• aged illumination intensity, the system comprising a computer configured to control a video camera to, during a plurality of cycles of video recording within which video frames are recorded unevenly with respect to time, and all video frames of the plurality of cycles are recorded either in synchronism with a phase of the lighting flicker frequency or 90 degrees out of phase with the lighting flicker frequency: capture, during the plurality of cycles, a plurality of first frames in synchronism with the phase of the lighting flicker frequency and such that there is a first time interval between a first pair of successive first frames of the plurality of first frames and a second time interval, different from the first time interval, between a second pair of successive first of the plurality of first frames; capture, during th
    • plurality of cycles, at least one second frame 90 degrees out of phase with respect to the phase of the lighting flicker frequency; and apply image pr
    • essing, the image processing comprising applying a compensation gain to the at least one second frame, to compensate for a difference in brightness between the plurality of first frames and the at least one second frame. 9. The system of cl
    • im 8, wherein the compute is fur
      • her configured to control the video camera to: determine an interval between capturing a first frame of the plurality of first frames and capturing a second frame of the at least one second frame, the second frame subsequent to the first frame; and implement the interval by setting a corresponding V blanking value. 10. The system of c
    • aim 8, wherein the compute is fur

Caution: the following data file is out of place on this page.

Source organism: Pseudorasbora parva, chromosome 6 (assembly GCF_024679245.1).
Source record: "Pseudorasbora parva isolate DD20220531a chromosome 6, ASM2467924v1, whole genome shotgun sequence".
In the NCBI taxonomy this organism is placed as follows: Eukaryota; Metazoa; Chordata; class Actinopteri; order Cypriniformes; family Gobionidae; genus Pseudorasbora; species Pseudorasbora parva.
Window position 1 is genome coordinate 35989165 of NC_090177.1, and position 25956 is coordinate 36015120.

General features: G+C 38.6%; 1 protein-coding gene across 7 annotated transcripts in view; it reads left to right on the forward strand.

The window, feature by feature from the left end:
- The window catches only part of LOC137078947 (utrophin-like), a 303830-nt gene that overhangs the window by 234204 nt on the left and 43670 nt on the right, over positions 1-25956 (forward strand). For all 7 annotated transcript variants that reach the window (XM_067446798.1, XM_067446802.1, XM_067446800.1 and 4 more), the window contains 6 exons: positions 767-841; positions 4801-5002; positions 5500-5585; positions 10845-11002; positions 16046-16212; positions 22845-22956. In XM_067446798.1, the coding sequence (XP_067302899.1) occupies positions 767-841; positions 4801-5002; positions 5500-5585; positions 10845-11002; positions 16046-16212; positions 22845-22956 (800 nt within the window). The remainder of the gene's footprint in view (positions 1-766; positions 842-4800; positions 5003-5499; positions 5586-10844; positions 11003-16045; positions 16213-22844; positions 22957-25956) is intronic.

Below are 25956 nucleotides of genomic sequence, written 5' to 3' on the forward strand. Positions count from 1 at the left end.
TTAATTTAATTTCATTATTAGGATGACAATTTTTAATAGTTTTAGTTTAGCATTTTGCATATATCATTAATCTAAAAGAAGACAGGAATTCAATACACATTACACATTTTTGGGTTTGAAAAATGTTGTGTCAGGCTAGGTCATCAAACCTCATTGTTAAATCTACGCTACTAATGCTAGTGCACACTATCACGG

• her configured to control the video camera to assemble the digital video for playback with the plurality of first frames and the at least one second frame being equally spaced in time. 11. The system of c
    • aim 8, wherein the compute is fur
      • her configured to control the video camera to: determine a geographic position using a position determining system; and determine the lighting flicker frequency based on the geographic position. 12. The system of c
    • aim 8, wherein the lightin flicke
      • frequency is double the local mains frequency, the local mains frequency being a user settable parameter for use in video recording. 13. The system of c
    • aim 8, wherein the lightin flicke
      • frequency is 120 Hz. 14. The system of c
    • aim 8, wherein the lightin flicke
      • frequency is 100 Hz.
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Description

FIELD OF THE DISCLOSURE

The field of this disclosure relates to methods of reducing digital video flicker, and to related systems, devices and computer program products.

BACKGROUND